At the beginning of each of these subsequent posts in this five-part series about the learning process as described by Robert Gilman, I want to make sure and reference the original article.
Read the previous post — Part 1: Motivation — if you haven’t had a chance.
Part 2: Immersion
Now that you’re motivated, where to begin? How do you begin learning about a topic/subject/concept? With most tasks, we would attempt to create a checklist or set of steps that could define our journey — one step at a time — toward understanding. With certain basic types of knowledge transfer, like baking chocolate chip cookies or finding the refraction index of a specific substance, we can do that. We look up the information (thank you, Internet), and voila! We have delicious cookies to eat. However, with more complex issues, we must take a different approach.
For instance, if you wanted to learn about astronomy and view the night sky, you would need to compile more resources. But where would you begin? Even if you found a starting place, would you simply read an entire book before moving on to watch a video? Down the line, when you have specific tasks to complete, you can institute that linear model, but when you don’t know what you don’t know, you need to surround yourself with resources of your choosing. In Gilman’s terms, you need to immerse yourself in the content. How you do that is up to you, because no one else is more qualified to determine the boundaries of your understanding than you are.
Gilman’s metaphor for this is putting together a puzzle. When you dump the pieces out on the table, you don’t try and line them all up in the right spot and then start putting them together. You turn them over one by one and begin making associations and connections. You may look for edge pieces first, or just go for prominent parts of the image that you recognize from your limited understanding of the whole (i.e. the box cover). This is what we do with a complex issue in our learning. We bounce around engaging in content absorption how and when we are most comfortable doing so. We immerse ourselves in the learning. We change the rate at which we consume information, the resources we use, the medium through which we learn, and much more.
As an example, I have become interested in Astronomy. How long that will last, I don’t know, but in the meantime, I am trying to learn all that I can. This will all lead up to the building of a telescope (hopefully). I can’t just start building a telescope. If I did, I would have a piece of equipment I know nothing about. Most likely, I wouldn’t build it correctly, even following the instructions, simply because my level of understanding about how it works and what I can do with it is so limited. Therefore, I am immersing myself in understanding some things about Astronomy, some about telescopes and their constituent parts, and some extraneous things I’ve noticed along the way. I need to remember not to pressure myself, but I am not just doing one thing at a time in a logical manner that will eventually bring me to a place of being an expert. Here are some of the resources I have used so far:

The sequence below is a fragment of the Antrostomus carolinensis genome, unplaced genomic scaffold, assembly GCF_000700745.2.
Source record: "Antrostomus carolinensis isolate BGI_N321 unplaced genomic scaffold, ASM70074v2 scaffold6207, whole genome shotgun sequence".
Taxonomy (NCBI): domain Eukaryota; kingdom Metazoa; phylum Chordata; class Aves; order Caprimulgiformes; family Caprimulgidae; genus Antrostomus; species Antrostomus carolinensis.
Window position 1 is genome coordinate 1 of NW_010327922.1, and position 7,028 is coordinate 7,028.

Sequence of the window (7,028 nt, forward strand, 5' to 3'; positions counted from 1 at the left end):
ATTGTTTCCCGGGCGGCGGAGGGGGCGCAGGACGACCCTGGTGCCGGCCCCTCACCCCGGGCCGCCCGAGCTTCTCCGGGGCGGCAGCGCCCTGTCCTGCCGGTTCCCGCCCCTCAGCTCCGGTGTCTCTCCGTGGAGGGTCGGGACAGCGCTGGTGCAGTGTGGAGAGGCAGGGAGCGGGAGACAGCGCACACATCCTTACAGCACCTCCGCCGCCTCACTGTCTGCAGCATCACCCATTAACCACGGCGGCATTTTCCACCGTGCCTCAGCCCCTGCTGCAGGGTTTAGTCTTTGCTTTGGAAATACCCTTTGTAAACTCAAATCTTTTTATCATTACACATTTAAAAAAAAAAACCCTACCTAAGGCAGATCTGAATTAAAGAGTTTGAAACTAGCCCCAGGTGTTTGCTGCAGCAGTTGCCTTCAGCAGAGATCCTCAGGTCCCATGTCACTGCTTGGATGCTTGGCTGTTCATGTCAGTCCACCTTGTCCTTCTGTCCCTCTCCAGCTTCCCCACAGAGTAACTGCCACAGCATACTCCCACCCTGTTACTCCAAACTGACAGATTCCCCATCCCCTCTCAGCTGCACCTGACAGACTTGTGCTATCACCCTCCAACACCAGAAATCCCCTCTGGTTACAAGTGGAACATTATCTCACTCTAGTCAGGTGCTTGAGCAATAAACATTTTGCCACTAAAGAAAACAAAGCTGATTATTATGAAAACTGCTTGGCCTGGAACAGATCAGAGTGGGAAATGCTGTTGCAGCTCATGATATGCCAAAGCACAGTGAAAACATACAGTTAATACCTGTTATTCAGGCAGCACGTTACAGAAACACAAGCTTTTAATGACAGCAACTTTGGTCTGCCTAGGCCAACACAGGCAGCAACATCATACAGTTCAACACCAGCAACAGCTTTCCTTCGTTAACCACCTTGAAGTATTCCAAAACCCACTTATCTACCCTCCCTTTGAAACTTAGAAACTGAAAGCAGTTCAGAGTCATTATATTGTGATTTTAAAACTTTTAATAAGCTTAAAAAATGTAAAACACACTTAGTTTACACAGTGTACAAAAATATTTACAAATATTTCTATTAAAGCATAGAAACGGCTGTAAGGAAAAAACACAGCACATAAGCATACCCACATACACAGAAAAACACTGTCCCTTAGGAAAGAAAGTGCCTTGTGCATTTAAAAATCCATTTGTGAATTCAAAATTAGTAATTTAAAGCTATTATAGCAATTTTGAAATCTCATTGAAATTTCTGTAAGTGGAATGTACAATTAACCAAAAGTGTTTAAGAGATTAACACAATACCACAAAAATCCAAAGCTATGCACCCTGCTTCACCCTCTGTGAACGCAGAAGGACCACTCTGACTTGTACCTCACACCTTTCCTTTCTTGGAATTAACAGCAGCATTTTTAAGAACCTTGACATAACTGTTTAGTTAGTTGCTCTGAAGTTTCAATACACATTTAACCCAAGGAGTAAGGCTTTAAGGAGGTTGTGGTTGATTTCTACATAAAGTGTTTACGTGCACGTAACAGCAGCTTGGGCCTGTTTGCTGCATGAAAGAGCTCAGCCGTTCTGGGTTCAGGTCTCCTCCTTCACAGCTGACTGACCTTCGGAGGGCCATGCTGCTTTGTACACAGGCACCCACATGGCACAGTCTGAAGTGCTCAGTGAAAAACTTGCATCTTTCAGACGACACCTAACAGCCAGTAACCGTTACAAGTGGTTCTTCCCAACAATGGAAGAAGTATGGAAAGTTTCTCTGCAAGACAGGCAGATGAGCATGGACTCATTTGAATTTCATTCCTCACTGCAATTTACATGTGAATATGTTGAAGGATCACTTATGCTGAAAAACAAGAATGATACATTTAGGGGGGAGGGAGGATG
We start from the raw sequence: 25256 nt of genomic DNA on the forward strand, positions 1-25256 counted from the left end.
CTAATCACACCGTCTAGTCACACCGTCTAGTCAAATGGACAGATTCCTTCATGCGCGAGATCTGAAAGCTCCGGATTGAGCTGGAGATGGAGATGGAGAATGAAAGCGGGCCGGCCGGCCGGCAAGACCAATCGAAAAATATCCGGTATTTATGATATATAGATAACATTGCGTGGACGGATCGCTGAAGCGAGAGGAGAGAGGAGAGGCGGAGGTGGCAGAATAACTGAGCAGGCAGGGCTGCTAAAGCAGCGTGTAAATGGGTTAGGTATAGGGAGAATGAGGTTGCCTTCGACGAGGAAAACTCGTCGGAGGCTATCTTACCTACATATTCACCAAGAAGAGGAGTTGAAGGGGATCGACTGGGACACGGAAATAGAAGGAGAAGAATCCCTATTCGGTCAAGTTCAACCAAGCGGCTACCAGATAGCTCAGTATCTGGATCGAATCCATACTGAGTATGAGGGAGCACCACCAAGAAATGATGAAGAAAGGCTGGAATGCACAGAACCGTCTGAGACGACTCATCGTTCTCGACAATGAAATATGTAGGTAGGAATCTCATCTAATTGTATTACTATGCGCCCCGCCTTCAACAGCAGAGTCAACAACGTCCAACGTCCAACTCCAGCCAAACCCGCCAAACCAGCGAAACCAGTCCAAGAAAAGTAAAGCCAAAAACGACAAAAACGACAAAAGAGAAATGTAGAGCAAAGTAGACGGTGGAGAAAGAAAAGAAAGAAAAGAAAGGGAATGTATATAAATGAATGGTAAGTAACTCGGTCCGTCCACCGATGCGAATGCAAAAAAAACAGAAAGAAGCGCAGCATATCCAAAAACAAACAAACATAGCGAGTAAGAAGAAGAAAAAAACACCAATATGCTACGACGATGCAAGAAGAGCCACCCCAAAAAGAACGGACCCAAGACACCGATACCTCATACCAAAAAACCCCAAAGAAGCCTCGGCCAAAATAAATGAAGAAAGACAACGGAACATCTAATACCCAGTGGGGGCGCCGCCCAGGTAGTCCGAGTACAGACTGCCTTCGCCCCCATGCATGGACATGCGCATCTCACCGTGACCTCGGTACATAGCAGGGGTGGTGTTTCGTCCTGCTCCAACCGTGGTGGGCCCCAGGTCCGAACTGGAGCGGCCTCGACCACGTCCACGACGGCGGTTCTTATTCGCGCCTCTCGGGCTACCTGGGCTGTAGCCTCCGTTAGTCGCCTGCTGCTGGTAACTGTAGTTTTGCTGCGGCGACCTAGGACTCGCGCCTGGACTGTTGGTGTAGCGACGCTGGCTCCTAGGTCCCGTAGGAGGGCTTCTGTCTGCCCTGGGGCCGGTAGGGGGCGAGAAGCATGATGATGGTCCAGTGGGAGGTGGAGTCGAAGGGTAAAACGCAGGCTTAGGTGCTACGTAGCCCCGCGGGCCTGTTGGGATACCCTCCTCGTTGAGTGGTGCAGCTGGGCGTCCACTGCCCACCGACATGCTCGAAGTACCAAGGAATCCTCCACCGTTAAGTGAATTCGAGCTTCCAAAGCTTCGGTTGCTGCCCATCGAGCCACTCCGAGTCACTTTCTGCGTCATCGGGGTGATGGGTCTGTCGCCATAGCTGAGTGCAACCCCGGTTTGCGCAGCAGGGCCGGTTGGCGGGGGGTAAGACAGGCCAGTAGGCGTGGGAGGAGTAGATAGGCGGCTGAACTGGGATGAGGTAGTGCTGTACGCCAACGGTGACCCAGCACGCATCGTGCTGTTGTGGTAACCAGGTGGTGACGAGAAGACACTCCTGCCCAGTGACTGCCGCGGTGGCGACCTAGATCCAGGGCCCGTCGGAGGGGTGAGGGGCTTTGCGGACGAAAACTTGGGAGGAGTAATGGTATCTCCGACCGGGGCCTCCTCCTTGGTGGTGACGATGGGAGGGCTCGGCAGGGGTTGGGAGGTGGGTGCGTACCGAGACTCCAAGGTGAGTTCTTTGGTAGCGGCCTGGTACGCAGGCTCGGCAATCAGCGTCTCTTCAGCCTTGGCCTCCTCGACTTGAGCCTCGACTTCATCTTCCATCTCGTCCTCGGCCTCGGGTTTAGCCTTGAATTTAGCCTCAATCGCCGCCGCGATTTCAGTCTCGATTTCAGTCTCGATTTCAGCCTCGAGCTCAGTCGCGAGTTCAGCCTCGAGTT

- Library book on building a telescope (discusses background, physics behind it, etc.)
- Videos online about stars, astronomical events, etc.
- iPad apps looking at stars, celestial events, and so on
- Looking at free online Astronomy courses and their resources
I switch back and forth between different resources as I need. I am engaging multiple senses that operate at a capacity unique to me and my learning preferences. The skills I already have are being put to use in the best possible way. The learning is dispersed amongst those skills, instead of me neglecting certain ones to follow a prescribed path. As I do this, I am getting a better view of the puzzle. The pieces are coming together as I leverage the skills and capabilities I have.
Do we let our students immerse themselves in the learning? Are we too quick to try and give them a list of tasks with instructions before they are ever ready? Consider the type of learning being done and the content involved. Then, let the students have choice and some freedom in their approach. Let them experience immersion as they will, so that their learning is self-driven and so that they come out of it with considerably more knowledge and understanding than before. With that, they can proceed to Part 3 and begin to integrate that learning through application.